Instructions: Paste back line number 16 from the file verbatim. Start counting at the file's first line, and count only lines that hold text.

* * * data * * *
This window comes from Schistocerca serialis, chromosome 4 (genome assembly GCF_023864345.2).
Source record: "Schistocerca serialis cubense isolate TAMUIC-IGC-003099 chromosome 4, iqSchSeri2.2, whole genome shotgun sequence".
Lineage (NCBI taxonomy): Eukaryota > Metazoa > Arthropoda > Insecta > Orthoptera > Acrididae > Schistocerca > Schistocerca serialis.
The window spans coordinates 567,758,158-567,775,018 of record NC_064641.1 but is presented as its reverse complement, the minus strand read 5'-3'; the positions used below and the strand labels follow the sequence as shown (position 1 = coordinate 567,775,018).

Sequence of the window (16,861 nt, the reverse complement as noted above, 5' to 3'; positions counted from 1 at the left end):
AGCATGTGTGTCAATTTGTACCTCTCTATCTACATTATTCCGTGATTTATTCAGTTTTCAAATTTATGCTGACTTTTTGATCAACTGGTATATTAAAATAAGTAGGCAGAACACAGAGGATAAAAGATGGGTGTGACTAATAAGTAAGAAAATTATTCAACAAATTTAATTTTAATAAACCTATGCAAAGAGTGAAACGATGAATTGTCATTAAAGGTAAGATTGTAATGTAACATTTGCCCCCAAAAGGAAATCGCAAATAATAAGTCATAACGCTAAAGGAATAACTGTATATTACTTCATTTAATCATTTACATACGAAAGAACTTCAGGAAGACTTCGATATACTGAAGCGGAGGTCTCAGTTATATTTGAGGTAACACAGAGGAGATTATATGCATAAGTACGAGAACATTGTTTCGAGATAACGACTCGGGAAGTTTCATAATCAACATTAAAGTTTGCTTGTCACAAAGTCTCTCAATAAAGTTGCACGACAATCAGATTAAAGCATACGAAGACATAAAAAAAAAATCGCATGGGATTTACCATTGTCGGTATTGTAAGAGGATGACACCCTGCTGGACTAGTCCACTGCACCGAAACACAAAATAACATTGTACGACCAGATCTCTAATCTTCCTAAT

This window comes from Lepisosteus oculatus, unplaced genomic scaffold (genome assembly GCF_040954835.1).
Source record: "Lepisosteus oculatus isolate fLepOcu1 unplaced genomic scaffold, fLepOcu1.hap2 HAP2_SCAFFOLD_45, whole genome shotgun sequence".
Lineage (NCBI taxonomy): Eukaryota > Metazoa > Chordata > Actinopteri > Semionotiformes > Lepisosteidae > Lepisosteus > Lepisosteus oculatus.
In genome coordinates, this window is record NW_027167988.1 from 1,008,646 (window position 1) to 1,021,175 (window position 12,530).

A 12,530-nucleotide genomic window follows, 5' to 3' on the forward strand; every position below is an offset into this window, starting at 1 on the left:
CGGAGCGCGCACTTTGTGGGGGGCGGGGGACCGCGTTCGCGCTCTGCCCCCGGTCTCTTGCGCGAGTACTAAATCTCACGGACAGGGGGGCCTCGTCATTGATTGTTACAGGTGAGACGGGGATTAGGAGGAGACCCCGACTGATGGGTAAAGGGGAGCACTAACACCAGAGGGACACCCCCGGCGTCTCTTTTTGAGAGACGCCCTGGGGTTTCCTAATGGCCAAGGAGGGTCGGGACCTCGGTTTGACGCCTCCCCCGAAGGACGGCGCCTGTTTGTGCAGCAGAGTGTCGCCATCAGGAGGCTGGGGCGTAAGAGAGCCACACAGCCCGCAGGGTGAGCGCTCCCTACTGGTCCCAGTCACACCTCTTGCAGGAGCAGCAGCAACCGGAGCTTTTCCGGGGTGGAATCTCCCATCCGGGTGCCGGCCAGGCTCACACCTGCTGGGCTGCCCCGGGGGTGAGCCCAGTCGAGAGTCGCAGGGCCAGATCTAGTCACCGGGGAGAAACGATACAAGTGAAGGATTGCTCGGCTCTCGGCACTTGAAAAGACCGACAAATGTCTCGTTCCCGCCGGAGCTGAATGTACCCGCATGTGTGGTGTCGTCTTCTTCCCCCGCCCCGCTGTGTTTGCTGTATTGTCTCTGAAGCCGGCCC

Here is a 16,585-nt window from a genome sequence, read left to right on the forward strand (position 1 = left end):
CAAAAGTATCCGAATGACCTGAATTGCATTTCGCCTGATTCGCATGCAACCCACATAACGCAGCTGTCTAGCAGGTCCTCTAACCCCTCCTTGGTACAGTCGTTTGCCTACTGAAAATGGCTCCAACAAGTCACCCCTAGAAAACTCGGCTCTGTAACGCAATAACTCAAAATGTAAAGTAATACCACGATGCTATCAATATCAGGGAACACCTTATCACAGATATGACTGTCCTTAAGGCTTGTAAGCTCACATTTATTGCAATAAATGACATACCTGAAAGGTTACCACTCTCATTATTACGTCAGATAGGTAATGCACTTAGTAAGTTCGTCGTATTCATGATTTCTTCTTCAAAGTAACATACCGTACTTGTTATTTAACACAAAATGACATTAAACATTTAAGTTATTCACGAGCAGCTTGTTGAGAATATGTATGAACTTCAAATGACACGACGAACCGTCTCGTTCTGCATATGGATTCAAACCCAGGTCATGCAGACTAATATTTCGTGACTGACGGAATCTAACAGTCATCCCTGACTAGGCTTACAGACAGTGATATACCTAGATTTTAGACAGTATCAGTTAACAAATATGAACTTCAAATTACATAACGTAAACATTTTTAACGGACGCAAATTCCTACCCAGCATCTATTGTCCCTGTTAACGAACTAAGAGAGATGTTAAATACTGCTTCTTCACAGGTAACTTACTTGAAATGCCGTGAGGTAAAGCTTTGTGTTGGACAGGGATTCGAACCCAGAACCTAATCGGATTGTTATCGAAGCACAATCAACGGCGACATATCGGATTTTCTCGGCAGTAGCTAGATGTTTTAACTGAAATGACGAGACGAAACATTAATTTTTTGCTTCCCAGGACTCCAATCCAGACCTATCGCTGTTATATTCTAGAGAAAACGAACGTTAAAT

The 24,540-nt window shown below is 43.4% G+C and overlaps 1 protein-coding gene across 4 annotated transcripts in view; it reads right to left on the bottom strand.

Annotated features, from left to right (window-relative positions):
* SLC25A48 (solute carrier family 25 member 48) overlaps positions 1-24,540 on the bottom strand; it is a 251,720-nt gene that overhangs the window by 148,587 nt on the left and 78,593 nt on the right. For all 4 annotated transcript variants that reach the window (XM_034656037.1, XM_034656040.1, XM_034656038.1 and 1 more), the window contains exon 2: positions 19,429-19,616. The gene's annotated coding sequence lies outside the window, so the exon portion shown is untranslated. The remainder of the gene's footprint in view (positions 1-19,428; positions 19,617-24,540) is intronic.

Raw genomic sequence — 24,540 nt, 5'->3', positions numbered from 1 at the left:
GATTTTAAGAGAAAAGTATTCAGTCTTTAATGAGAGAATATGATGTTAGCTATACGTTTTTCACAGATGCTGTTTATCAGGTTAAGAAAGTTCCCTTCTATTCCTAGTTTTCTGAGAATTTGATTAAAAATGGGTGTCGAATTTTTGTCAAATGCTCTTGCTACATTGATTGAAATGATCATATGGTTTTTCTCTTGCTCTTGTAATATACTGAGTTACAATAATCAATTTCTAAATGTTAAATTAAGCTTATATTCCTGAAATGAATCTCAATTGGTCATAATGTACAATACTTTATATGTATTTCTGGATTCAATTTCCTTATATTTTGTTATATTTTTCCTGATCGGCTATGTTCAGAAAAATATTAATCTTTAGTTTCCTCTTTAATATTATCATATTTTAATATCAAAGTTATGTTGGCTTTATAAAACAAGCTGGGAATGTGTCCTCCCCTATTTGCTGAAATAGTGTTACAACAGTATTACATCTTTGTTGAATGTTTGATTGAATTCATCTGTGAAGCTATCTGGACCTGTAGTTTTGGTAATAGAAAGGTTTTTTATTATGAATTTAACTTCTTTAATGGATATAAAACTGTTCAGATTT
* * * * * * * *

Annotated features, from left to right (window-relative positions):